17 April 2023

The Swedish Public Employment Service was to become a modern public authority and wanted to introduce a new way of managing the organisation. Through observations and interviews conducted on site, researchers from Linköping University have examined what really happened. The results show a clear clash between the management's vision and the ordinary employment officers.

Woman at computer with the Swedish Public Employment Service home page.
Ida Seing has studied The Swedish Public Employment Services attempt at a new management philosophy. Charlotte Perhammar

“What surprises us is the culture of challenge at the Public Employment Service. The employment officers described it as if they and the management were in different worlds,” says Ida Seing from the Department of Behavioural Sciences and Learning at Linköping University.

In 2014, the Public Employment Service started what was called the "renewal journey". It was based on a consultation proposal that took its inspiration from the private sector. The model was called 'self-leadership'.

This meant that employees would to a greater extent manage their work independently of their manager. But it didn't end there. Job seekers were also to self-manage their cases more through the use of digital tools. The principle was to transfer responsibility from manager to individual employment officer, and from employment officer to job seekers.

Ida Seing from Linköping University and Håkan Johansson from Lund University have now examined what happened during the change phase. In 2018 and 2019, they got to go behind the scenes at the Public Employment Service. They attended internal meetings, shadowed employment officers in their work and conducted 43 interviews with employees at all levels.

Jokes and sarcasm

The study, published in the journal Sociologisk forskning, is part of a five-year project in which different aspects of both the Public Employment Service and the Swedish Social Insurance Agency are examined.

Scientist Ida Seing in front of a book shelf.A new management philosophy may result in no more than empty talk, says Ida Seing. Photo credit Charlotte Perhammar The conclusion is that while the managers of the Public Employment Service largely accepted the changed way of working, there were different levels of resistance among the employment officers. Reactions were partly dependent on how the change suited the affected individuals’ personalities, and partly on how they viewed their professional role. Younger employees also adapted more than older ones.

Resistance was expressed in jokes and sarcasm, but was also more active. One employment officer who thought there were too many meetings told the managers that she was going to use her self-leadership to ignore the meeting she had been summoned to attend.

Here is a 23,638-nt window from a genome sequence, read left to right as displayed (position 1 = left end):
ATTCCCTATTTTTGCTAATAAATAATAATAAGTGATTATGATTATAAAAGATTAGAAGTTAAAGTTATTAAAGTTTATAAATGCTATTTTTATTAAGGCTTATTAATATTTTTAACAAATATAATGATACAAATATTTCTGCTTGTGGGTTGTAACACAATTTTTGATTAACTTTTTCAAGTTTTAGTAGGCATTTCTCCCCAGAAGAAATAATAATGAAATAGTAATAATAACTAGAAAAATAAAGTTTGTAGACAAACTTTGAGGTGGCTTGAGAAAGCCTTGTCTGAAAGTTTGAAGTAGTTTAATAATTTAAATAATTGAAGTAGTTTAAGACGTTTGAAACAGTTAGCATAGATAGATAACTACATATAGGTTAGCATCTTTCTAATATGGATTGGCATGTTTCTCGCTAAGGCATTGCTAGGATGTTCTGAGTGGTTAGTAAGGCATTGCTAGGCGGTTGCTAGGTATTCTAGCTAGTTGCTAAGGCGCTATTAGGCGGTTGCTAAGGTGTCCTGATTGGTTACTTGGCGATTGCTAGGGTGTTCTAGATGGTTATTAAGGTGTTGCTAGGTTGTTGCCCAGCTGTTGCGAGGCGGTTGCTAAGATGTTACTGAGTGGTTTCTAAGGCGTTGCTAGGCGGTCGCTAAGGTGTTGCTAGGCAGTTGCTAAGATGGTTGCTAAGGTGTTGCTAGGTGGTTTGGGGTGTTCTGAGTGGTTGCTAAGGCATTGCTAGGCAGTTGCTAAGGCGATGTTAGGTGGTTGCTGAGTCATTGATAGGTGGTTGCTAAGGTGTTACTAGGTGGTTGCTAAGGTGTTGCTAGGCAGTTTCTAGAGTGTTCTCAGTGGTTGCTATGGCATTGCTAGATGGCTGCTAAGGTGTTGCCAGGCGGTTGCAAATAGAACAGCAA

The interviews show that the employment officers feel a great sense of commitment. Following a job seeker or helping an employer gives them meaning in their work. When more and more of the responsibility was transferred to the job seekers themselves, they felt that their role was questioned. They also felt that the change was bad for people who are already vulnerable.

A strong professional identity

The difference was considerable compared with when the Social Insurance Agency underwent similar organisational change a few years earlier, according to Ida Seing. The study conducted there shows that the employees were more responsive and being 'open to change’ was part of their self-image.

The researchers conclude that the employment officers are a group with a strong professional identity, even though they do not have common professional training. This prevents them from meekly adapting to what the management says. In the end, it turned out that not even the local managers really knew how to put the new management philosophy into practice. Although everyone has to be aware of it, the risk is that it remains empty talk, says Ida Seing.

She also notes that by the end of the study the Public Employment Service was in the course of returning to stricter control, although the principle of self-leadership was still in place.

The research has been financed through Riksbankens Jubileumsfond.

Artiklar:  Practising empty talk: Compliance and resistance to normative control among caseworkers in the Swedish Public Employment Service, Håkan Johansson & Ida  Seing (2022), Sociologisk forskning, 59(3), 299-319, doi: 10.37062/SF.59.23963

When the Client Becomes Her Own Caseworker: Dislocation of Responsibility through Digital Self-Support in the Swedish Public Employment, Ylva Wallinder & Ida Seing (2022). Sozialer Fortschritt, 71(6/7), 405–423, doi: 10.3790/sfo.71.6-7.405

Translated by Simon Phillips

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